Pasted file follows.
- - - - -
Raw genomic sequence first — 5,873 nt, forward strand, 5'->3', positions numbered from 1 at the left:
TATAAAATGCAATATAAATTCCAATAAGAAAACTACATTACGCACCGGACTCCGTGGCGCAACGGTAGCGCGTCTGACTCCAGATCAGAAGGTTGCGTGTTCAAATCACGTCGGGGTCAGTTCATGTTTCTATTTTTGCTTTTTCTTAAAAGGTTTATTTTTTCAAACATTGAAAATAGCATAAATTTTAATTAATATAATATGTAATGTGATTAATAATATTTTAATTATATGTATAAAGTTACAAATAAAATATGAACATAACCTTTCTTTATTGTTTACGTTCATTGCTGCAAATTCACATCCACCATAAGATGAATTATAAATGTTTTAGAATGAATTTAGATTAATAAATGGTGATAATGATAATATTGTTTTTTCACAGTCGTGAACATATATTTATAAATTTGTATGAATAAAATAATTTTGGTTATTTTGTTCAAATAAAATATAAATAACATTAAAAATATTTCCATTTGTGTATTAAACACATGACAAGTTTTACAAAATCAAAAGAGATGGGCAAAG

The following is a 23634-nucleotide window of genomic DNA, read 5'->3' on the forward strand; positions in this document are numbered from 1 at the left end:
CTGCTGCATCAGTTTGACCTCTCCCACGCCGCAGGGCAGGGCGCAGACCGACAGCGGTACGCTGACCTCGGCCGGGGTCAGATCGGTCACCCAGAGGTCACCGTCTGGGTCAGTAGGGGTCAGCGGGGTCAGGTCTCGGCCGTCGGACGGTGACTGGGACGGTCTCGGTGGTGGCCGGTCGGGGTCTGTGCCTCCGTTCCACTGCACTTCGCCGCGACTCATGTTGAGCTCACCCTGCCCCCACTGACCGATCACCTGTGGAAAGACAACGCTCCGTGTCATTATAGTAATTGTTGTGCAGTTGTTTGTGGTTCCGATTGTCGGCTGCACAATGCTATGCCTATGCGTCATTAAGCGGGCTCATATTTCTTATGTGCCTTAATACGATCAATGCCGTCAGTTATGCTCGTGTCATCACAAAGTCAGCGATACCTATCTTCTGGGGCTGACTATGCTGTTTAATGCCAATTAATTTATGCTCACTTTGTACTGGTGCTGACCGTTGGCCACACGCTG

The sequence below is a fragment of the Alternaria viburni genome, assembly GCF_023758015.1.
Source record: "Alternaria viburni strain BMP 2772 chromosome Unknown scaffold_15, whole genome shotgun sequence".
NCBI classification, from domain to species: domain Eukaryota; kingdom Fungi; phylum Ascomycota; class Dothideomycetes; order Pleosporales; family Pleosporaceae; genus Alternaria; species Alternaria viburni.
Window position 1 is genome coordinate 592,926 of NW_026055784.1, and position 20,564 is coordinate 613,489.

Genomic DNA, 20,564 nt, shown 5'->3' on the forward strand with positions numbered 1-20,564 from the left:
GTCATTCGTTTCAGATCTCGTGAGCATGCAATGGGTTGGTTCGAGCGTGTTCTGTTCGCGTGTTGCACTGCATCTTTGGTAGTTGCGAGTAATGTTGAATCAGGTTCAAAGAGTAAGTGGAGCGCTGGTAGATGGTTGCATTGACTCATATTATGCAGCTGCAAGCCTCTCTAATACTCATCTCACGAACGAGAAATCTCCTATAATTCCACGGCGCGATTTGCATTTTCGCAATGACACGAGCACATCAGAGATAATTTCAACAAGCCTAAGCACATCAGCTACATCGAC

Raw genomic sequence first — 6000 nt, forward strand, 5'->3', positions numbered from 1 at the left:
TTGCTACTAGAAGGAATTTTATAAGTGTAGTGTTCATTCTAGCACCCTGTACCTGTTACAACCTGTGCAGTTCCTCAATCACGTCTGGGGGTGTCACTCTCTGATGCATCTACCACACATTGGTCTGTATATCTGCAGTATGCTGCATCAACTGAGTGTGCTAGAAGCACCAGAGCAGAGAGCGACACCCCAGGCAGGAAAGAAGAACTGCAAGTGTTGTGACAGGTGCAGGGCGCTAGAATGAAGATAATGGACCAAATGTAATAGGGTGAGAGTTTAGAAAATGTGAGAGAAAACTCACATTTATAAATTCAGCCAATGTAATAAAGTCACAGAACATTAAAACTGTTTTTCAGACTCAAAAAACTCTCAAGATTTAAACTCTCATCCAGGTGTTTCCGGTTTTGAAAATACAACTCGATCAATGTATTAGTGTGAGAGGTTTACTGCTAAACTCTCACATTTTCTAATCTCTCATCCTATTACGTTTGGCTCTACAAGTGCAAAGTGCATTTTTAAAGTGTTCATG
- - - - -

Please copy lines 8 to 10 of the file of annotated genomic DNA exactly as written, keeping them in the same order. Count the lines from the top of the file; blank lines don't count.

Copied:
Window position 1 is genome coordinate 592,926 of NW_026055784.1, and position 20,564 is coordinate 613,489.

Genomic DNA, 20,564 nt, shown 5'->3' on the forward strand with positions numbered 1-20,564 from the left:
GTCATTCGTTTCAGATCTCGTGAGCATGCAATGGGTTGGTTCGAGCGTGTTCTGTTCGCGTGTTGCACTGCATCTTTGGTAGTTGCGAGTAATGTTGAATCAGGTTCAAAGAGTAAGTGGAGCGCTGGTAGATGGTTGCATTGACTCATATTATGCAGCTGCAAGCCTCTCTAATACTCATCTCACGAACGAGAAATCTCCTATAATTCCACGGCGCGATTTGCATTTTCGCAATGACACGAGCACATCAGAGATAATTTCAACAAGCCTAAGCACATCAGCTACATCGAC